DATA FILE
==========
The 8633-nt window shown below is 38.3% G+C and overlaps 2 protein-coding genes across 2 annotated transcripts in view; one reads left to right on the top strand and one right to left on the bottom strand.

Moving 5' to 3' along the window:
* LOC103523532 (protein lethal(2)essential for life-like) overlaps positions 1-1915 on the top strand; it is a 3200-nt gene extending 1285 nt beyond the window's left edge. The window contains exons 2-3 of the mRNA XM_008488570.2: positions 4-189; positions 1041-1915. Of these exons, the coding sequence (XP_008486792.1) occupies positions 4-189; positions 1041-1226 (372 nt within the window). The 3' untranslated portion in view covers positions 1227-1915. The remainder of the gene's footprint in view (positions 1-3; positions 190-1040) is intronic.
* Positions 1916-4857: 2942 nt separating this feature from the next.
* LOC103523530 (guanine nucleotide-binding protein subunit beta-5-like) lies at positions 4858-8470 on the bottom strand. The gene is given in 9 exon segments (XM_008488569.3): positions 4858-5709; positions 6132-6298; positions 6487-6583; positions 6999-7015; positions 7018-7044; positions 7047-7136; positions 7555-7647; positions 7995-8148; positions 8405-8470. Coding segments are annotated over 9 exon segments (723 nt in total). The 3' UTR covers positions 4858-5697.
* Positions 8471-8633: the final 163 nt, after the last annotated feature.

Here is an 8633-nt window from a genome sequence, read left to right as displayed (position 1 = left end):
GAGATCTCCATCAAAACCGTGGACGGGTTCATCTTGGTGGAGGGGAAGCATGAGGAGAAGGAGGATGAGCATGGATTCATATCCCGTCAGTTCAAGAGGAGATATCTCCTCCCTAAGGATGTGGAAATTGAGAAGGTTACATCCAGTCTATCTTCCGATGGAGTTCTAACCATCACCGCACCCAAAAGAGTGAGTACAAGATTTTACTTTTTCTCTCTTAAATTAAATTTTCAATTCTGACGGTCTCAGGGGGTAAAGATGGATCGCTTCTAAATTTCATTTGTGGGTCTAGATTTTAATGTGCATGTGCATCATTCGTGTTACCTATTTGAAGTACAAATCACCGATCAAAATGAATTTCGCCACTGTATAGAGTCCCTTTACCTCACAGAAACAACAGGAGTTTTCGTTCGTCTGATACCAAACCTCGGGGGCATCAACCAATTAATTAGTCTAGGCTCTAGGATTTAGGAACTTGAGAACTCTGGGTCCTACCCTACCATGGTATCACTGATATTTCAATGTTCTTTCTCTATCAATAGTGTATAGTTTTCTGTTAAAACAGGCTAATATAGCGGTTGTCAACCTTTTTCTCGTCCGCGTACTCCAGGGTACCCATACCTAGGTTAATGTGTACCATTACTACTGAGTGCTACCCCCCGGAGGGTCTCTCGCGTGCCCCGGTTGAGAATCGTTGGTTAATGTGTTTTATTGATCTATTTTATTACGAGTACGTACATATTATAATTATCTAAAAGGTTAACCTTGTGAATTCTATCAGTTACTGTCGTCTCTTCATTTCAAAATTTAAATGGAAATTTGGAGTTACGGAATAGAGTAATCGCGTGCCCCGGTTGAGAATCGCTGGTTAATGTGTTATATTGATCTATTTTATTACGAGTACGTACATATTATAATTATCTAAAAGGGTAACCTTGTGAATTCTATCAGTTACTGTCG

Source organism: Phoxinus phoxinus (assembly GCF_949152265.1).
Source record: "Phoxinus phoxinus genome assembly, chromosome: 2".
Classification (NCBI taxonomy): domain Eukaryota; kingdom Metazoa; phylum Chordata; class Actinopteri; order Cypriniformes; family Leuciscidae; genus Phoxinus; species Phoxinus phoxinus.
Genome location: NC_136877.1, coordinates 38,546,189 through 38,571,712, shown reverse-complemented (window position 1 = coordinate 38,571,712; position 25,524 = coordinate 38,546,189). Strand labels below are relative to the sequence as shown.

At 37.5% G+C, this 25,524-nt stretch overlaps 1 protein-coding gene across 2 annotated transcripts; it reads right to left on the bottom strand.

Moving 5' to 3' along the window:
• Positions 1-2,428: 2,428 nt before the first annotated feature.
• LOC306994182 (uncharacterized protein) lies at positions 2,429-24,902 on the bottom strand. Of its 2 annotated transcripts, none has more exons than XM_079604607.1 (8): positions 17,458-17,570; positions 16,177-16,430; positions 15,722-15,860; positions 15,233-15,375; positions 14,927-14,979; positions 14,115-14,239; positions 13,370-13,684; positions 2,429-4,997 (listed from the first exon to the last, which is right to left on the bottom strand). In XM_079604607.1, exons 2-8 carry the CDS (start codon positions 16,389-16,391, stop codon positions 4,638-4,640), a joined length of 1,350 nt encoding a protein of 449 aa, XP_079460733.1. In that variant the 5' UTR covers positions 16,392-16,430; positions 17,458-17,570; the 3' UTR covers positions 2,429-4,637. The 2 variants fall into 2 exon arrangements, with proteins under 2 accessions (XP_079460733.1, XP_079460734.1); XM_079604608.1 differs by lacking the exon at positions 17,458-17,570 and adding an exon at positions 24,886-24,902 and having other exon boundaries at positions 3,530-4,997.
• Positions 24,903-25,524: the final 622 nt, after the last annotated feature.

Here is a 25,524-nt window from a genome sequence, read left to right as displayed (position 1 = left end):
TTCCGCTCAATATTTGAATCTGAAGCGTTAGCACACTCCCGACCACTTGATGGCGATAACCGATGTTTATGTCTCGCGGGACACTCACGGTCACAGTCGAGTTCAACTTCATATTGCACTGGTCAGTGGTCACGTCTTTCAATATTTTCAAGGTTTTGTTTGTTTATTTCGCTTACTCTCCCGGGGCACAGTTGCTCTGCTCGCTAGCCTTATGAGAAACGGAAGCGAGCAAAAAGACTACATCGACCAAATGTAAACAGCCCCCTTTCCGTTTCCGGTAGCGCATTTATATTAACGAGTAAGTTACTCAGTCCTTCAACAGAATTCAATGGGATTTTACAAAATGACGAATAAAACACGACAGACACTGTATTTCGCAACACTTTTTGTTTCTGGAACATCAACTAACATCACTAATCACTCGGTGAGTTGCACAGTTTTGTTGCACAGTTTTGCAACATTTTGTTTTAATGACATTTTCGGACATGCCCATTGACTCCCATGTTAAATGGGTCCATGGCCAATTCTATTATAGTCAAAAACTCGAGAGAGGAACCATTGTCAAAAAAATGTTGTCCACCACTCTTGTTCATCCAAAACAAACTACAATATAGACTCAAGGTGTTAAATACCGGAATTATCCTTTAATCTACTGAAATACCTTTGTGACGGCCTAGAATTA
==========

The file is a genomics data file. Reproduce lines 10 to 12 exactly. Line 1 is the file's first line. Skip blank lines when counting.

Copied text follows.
Source record: "Phoxinus phoxinus genome assembly, chromosome: 2".
Classification (NCBI taxonomy): domain Eukaryota; kingdom Metazoa; phylum Chordata; class Actinopteri; order Cypriniformes; family Leuciscidae; genus Phoxinus; species Phoxinus phoxinus.
Genome location: NC_136877.1, coordinates 38,546,189 through 38,571,712, shown reverse-complemented (window position 1 = coordinate 38,571,712; position 25,524 = coordinate 38,546,189). Strand labels below are relative to the sequence as shown.